For women in shelters, little luxuries can boost spirits. In 2011 four Montreal sisters-in-law decided to launch a project to brighten a few lives by providing shelters with small boxes filled with things like toiletries, cosmetics, phone cards, sweets and gift certificates. The Shoebox Project was born.
The project’s mission is described on its Facebook page:
There are currently 21 volunteer cities from Vancouver to Halifax! Volunteers are encouraged to find and fill a shoebox with items reaching an approximate value of $50. These would be things that a woman would enjoy but would not splurge on for herself, especially in times of difficulty.
Caroline Mulroney Lapham learned of the project from her sister-in-law, whose mother is one of the founders. Inspired to launch a Toronto chapter, she wrote in Huffington Post:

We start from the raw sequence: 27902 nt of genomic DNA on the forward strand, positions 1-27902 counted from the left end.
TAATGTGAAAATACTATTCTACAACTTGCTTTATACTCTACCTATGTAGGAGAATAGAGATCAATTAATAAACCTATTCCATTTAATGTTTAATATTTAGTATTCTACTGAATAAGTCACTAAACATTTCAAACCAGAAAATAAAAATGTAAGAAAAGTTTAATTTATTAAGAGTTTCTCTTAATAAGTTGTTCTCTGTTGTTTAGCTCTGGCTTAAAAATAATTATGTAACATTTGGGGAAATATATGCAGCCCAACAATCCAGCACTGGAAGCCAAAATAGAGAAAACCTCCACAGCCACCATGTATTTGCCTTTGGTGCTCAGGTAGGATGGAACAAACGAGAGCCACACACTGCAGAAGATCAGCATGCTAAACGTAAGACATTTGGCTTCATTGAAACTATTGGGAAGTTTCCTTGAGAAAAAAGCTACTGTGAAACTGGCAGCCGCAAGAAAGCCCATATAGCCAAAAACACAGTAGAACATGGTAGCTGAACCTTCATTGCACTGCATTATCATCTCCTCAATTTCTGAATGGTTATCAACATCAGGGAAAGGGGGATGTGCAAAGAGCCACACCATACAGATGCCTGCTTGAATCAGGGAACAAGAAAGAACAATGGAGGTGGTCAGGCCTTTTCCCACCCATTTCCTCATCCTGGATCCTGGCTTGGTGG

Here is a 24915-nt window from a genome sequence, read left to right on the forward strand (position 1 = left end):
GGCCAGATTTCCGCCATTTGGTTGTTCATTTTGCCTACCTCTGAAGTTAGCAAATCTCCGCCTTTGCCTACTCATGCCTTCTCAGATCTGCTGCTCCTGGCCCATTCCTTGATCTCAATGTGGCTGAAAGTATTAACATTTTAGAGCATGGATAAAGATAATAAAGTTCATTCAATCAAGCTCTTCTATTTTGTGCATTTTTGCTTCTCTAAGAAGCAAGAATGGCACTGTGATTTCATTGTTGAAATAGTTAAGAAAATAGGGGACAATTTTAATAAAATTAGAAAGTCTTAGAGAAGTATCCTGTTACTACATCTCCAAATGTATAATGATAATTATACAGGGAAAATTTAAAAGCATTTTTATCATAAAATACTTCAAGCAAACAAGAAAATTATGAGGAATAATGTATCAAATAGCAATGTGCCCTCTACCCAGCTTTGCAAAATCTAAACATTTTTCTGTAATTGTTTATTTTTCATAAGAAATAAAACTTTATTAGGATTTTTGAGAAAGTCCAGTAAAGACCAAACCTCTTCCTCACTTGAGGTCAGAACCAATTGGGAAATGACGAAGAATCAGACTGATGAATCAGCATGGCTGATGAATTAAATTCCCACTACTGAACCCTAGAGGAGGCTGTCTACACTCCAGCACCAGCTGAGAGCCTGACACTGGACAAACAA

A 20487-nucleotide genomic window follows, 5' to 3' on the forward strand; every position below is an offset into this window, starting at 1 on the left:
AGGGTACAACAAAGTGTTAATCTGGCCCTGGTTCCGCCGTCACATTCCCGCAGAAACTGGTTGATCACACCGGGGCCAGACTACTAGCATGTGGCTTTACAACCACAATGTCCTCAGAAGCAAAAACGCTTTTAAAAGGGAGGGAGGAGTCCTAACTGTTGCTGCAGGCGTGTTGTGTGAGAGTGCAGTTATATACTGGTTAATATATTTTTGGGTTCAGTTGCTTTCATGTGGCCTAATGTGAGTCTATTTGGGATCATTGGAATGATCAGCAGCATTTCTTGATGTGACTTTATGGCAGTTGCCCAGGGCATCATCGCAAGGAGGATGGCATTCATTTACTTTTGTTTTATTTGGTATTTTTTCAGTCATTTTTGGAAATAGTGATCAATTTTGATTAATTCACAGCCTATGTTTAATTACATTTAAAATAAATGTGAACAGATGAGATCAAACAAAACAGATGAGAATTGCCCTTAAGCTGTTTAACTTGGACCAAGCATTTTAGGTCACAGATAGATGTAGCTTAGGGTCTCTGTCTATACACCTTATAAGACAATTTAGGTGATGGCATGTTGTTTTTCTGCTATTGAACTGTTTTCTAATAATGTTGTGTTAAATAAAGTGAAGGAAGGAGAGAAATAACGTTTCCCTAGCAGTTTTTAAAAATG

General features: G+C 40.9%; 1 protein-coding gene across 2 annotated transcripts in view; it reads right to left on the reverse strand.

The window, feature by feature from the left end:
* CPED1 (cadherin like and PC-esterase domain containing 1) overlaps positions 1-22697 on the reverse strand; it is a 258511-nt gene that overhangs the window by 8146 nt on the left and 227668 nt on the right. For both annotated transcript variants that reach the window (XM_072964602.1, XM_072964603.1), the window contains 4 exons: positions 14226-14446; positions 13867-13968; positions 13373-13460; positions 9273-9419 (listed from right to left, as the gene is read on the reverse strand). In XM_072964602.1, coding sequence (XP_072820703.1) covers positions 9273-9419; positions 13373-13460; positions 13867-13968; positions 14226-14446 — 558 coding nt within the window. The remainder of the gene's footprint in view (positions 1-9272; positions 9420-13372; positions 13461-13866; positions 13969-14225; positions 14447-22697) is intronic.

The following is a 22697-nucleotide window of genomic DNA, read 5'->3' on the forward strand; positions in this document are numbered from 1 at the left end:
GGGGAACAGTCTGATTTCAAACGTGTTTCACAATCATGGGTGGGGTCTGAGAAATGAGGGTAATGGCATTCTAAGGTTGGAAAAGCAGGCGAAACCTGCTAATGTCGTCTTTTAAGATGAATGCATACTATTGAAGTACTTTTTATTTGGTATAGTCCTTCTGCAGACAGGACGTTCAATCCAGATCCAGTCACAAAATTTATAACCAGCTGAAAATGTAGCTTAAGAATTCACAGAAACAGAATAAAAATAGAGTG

While we were not surprised that our friends were so generous, we were astonished by the number of inquiries and deliveries we received from people we didn’t know as a result of the email being forwarded! By mid-December, the boxes were piled high in corners of our homes!
Bethany Wong started a Vancouver Shoebox Project and told 24 Hours Vancouver:
It struck a chord with me because I used to volunteer at the Vancouver Rape Crisis Centre and this this is women helping women. This is the time of year that we spend with friends and family and I just want to provide a little happiness to other women in our community who aren’t as lucky.”
The drives have expanded beyond Christmas. The London, Ontario Shoebox Project gathered gift-filled shoeboxes for Mother’s Day, suggesting people tuck in things like bus tickets and gift cards to coffee shops. In Toronto and Vancouver employees of Dermalogica Canada filled shoeboxes in honour of Nelson Mandela’s birthday.
Like stones thrown in a pond, these small gestures of humanity send ripples outward in wounded spirits. Women who seek refuge in shelters carry enormous burdens and face uncertain futures. The Shoebox Project is one way to show kindness to women facing ordeals. It gives me hope.